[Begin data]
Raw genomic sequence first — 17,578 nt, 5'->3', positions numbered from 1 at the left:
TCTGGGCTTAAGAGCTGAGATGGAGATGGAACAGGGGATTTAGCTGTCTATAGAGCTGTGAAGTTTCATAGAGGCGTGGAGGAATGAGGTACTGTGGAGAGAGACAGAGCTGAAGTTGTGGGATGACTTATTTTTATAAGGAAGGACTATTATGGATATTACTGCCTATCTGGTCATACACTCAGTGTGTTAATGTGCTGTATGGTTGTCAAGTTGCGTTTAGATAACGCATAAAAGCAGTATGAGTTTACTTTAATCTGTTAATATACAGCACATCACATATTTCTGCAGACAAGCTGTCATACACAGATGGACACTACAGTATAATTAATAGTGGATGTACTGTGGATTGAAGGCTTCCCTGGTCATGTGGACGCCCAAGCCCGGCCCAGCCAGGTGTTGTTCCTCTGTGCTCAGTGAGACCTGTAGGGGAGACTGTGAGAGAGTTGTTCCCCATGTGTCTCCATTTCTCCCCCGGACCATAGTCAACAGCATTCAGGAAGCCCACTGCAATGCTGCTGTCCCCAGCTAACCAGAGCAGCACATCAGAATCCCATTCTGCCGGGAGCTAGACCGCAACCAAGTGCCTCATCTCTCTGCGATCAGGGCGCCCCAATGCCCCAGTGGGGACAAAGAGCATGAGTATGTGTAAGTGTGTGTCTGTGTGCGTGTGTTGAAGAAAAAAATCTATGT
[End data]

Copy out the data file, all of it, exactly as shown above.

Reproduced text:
Raw genomic sequence first — 17,578 nt, 5'->3', positions numbered from 1 at the left:
TCTGGGCTTAAGAGCTGAGATGGAGATGGAACAGGGGATTTAGCTGTCTATAGAGCTGTGAAGTTTCATAGAGGCGTGGAGGAATGAGGTACTGTGGAGAGAGACAGAGCTGAAGTTGTGGGATGACTTATTTTTATAAGGAAGGACTATTATGGATATTACTGCCTATCTGGTCATACACTCAGTGTGTTAATGTGCTGTATGGTTGTCAAGTTGCGTTTAGATAACGCATAAAAGCAGTATGAGTTTACTTTAATCTGTTAATATACAGCACATCACATATTTCTGCAGACAAGCTGTCATACACAGATGGACACTACAGTATAATTAATAGTGGATGTACTGTGGATTGAAGGCTTCCCTGGTCATGTGGACGCCCAAGCCCGGCCCAGCCAGGTGTTGTTCCTCTGTGCTCAGTGAGACCTGTAGGGGAGACTGTGAGAGAGTTGTTCCCCATGTGTCTCCATTTCTCCCCCGGACCATAGTCAACAGCATTCAGGAAGCCCACTGCAATGCTGCTGTCCCCAGCTAACCAGAGCAGCACATCAGAATCCCATTCTGCCGGGAGCTAGACCGCAACCAAGTGCCTCATCTCTCTGCGATCAGGGCGCCCCAATGCCCCAGTGGGGACAAAGAGCATGAGTATGTGTAAGTGTGTGTCTGTGTGCGTGTGTTGAAGAAAAAAATCTATGT